The transplant industry is extremely interested in the definition of death. Transplants now include kidneys, hearts, livers, pancreas, corneas, lungs, and other body parts. Even a face has been transplanted. These transplants allow recipients to continue their lives, lives which may have been marred without a transplant. But the number of needed organs exceeds the number of available organs for transplantation. On this shortage stands the definition of death. Liberalize the definition of death, and increase the number of available organs.
Medically, death occurs when the heart stops and breathing stops. These two parameters defined it for millennia. But with medical technology, applying that definition has become fuzzy and troubling. Death now includes brain death and cardiac death, with cardiac death the most controversial.
Brain death means the body essentially becomes a corpse, even though the heart beats. Not many object to transplants in those circumstances. However, total brain death alone is not easy to assess: Two physicians must declare a person brain dead and strict criteria must be met, including no EEG evidence of brain activity.
The desire for more transplantable organs has resulted in a new definition of death based on cardiac death, even if the brain has some function. This type of death is more "problematic," as they say, because fresher organs are better organs for transplant and it's hard to get fresh organs if you have to wait for the heart to quit pumping.
Also, cardiac death results in clotted blood in blood vessels. The solution to this dilemma is a solution: If doctors inject a living patient with a solution of blood thinners and a preservative, the blood does not clot. But injecting the solution pretty much guarantees death, again "problematic" as they say.
A heart stopped for five minutes defines cardiac death for transplant in most circumstances. Some places use two minutes of no cardiac function to declare death. In Colorado, some pediatric transplant doctors wait only 75 seconds. In addition, with cardiac death transplant, the patient must die within 30 minutes of stopping mechanical ventilation or the patient is returned to the hospital room and the transplant attempt aborted.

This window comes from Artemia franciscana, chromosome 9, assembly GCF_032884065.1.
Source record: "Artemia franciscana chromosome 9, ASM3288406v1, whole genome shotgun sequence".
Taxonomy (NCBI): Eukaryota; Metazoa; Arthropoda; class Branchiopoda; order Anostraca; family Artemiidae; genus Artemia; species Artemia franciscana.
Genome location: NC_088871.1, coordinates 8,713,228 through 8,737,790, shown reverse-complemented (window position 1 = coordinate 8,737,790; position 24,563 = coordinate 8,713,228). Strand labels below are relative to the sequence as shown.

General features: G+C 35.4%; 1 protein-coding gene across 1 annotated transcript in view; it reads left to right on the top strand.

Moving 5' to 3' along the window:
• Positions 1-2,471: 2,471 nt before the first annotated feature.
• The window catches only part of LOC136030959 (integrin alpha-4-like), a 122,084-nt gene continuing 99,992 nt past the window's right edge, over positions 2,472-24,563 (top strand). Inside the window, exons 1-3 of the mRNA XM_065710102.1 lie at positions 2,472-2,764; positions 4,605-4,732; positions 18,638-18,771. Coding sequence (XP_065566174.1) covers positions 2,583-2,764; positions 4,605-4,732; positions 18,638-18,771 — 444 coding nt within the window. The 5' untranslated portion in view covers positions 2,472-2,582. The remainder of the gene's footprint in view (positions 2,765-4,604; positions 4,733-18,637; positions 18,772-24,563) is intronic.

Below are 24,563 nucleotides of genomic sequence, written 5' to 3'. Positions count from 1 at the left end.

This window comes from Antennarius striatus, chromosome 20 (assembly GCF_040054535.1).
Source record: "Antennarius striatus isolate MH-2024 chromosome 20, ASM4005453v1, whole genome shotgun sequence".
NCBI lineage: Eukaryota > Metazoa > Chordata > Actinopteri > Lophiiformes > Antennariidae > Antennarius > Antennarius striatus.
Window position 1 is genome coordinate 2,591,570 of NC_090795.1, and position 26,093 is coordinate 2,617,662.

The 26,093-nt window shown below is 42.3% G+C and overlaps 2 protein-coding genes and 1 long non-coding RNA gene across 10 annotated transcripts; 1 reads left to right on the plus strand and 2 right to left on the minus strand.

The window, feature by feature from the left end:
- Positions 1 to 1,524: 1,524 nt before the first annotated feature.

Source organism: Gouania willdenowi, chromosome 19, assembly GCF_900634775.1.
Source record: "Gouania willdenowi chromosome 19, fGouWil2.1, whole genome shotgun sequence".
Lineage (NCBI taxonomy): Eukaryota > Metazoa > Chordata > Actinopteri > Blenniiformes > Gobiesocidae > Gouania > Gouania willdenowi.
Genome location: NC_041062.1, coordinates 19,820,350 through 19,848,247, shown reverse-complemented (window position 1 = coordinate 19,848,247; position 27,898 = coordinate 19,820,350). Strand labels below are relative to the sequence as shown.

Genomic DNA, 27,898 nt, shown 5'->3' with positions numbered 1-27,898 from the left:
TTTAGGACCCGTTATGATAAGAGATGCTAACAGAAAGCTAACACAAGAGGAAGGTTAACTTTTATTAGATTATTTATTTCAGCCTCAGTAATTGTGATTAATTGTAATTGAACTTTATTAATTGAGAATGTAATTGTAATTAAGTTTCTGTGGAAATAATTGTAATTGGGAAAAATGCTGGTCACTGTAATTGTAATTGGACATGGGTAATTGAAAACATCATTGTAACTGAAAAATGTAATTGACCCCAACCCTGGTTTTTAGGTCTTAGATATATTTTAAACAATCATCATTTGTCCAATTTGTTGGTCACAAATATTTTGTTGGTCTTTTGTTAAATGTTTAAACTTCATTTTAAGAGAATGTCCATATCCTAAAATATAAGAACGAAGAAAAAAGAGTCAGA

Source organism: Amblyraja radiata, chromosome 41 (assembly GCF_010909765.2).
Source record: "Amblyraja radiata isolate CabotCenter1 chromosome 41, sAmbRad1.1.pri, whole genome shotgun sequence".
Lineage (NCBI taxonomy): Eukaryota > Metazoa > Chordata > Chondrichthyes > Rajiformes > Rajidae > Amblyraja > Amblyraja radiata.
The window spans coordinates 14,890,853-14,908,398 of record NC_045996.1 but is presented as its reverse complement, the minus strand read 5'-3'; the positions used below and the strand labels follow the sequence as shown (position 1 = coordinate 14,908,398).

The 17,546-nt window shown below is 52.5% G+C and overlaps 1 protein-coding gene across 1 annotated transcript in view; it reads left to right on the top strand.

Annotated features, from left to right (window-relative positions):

Can one declare death after the heart has stopped for only 75 seconds? Is the heart really dead if it can be restarted in another person?
Abuses are rare, but occur. In one situation, an attending physician who had certified brain death in a patient called an ER doctor to confirm his findings. The ER doctor performed a cursory exam and agreed. The nurse on duty recognized signs of brain activity and called a third doctor who found brain activity that stayed the proposed transplant. One family member told of the transplant doctors calling her twice a day to see if she would consent to use of her child's organs for transplant.
Examples of liberal definitions of death are not hard to find. Many European countries now have an opt-out law instead of an opt-in law, which means organs are deemed available without consent-unless the decedent or the decedent's family specifically denies permission. New York Assemblyman Richard Brodsky recently proposed the same rules for New York state. However, such a law could force patients to be donors against their will. Also, patients fear doctors might not work as hard to save their lives if they are viewed as prospective donors.
I fully recognize the benefit of transplantation and the gift of life enjoyed now by so many transplant recipients. But tenuous life must be protected or more people will see the transplant doctors as vultures circling the patients with serious illness and injuries. Our zeal for prolonging life with transplants should not result in the premature dispatch of the living.
In John 11:25 Jesus tells us, "I am the resurrection and the life. Whoever believes in Me, though he die, yet shall he live." Our blessed hope is in God, who has no confusion about death.
-Matt Anderson is a practicing OB/GYN in Minnesota